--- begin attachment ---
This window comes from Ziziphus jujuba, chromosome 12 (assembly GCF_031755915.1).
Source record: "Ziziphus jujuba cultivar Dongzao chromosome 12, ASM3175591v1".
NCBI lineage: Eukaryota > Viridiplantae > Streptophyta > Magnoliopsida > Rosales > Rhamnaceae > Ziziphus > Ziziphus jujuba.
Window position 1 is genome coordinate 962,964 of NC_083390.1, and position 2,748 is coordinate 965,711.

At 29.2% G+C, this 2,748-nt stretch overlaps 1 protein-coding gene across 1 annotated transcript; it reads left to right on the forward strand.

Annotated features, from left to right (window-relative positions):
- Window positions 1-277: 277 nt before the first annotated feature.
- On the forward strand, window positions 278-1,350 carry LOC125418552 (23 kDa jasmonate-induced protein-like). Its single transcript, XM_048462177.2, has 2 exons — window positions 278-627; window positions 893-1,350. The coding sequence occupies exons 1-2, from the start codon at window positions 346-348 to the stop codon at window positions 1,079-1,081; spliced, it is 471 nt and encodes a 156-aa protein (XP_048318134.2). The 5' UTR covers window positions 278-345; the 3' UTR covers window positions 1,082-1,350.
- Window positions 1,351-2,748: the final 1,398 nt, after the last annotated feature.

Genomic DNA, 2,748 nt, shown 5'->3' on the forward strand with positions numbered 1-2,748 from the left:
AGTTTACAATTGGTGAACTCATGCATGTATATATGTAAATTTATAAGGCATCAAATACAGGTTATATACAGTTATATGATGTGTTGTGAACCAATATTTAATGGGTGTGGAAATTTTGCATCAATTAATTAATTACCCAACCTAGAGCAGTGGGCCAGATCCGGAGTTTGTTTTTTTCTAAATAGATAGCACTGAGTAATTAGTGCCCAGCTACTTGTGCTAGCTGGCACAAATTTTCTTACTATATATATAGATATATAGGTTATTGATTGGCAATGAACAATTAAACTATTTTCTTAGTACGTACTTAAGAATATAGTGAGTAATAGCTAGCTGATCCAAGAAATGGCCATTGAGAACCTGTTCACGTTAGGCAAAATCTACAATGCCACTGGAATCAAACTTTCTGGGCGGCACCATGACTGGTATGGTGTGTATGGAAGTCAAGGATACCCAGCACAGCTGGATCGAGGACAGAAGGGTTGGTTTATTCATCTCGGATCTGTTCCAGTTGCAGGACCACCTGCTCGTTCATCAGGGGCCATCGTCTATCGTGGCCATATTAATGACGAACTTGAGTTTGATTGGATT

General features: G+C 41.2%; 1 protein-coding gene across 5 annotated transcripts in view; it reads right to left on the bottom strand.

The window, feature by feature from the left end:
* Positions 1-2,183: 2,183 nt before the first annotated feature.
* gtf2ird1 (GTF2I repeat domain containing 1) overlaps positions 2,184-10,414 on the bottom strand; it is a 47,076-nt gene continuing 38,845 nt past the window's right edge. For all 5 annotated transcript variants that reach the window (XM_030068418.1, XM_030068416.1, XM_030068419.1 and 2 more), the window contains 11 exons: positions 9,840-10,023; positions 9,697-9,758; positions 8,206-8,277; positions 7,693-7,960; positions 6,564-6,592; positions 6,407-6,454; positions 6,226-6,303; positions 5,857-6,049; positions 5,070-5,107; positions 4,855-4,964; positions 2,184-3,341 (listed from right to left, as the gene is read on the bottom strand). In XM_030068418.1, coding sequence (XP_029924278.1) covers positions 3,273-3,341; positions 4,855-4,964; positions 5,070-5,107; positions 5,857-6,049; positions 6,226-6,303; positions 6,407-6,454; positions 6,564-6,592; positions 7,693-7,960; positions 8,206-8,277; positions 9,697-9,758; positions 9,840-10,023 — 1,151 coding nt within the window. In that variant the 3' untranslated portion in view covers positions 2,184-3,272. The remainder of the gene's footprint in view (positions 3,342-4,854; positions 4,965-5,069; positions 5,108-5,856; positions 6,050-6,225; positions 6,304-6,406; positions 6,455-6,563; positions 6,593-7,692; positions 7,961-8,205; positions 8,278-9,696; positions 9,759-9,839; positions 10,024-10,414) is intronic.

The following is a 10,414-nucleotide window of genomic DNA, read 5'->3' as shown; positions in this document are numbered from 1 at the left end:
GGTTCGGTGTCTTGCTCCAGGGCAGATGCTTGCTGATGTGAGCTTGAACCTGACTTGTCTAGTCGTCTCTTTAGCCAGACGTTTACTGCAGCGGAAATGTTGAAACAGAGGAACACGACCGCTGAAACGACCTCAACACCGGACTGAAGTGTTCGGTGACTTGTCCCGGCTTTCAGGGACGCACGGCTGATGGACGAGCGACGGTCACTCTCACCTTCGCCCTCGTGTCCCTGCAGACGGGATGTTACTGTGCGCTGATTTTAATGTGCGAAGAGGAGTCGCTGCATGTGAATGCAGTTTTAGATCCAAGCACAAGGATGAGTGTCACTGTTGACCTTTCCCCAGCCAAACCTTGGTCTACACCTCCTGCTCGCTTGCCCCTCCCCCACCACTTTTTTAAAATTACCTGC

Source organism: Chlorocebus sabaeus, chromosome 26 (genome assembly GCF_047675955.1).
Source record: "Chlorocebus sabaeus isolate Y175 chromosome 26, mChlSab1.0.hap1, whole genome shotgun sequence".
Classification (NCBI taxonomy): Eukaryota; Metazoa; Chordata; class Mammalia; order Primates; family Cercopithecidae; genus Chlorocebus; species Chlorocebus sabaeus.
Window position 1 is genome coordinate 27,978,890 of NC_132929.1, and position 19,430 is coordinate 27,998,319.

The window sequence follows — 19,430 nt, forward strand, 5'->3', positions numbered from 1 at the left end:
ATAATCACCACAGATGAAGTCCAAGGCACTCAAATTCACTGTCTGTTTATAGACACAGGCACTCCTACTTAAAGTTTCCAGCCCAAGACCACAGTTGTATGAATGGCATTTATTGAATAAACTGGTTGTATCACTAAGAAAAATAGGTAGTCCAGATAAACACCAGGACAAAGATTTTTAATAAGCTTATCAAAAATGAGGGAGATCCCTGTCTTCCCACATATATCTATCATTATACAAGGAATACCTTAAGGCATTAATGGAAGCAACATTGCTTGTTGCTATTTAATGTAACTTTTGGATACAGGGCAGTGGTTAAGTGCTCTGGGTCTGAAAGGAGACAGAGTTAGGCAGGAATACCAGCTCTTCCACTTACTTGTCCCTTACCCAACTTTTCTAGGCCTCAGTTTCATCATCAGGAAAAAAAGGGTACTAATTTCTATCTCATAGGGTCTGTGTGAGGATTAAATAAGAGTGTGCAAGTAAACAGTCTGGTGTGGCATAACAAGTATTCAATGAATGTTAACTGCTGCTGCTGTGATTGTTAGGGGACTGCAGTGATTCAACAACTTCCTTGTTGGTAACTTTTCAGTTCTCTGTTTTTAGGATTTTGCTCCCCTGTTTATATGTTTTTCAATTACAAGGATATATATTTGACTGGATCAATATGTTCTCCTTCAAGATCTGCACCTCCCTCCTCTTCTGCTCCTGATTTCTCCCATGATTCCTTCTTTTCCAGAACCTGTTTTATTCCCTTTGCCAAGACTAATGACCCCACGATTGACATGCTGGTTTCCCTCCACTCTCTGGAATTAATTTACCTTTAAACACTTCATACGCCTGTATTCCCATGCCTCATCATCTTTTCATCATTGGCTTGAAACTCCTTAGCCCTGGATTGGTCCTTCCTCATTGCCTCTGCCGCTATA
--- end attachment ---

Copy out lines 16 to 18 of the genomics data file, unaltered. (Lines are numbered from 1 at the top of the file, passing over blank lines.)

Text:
The following is a 10,414-nucleotide window of genomic DNA, read 5'->3' as shown; positions in this document are numbered from 1 at the left end:
GGTTCGGTGTCTTGCTCCAGGGCAGATGCTTGCTGATGTGAGCTTGAACCTGACTTGTCTAGTCGTCTCTTTAGCCAGACGTTTACTGCAGCGGAAATGTTGAAACAGAGGAACACGACCGCTGAAACGACCTCAACACCGGACTGAAGTGTTCGGTGACTTGTCCCGGCTTTCAGGGACGCACGGCTGATGGACGAGCGACGGTCACTCTCACCTTCGCCCTCGTGTCCCTGCAGACGGGATGTTACTGTGCGCTGATTTTAATGTGCGAAGAGGAGTCGCTGCATGTGAATGCAGTTTTAGATCCAAGCACAAGGATGAGTGTCACTGTTGACCTTTCCCCAGCCAAACCTTGGTCTACACCTCCTGCTCGCTTGCCCCTCCCCCACCACTTTTTTAAAATTACCTGC

Source organism: Chlorocebus sabaeus, chromosome 26 (genome assembly GCF_047675955.1).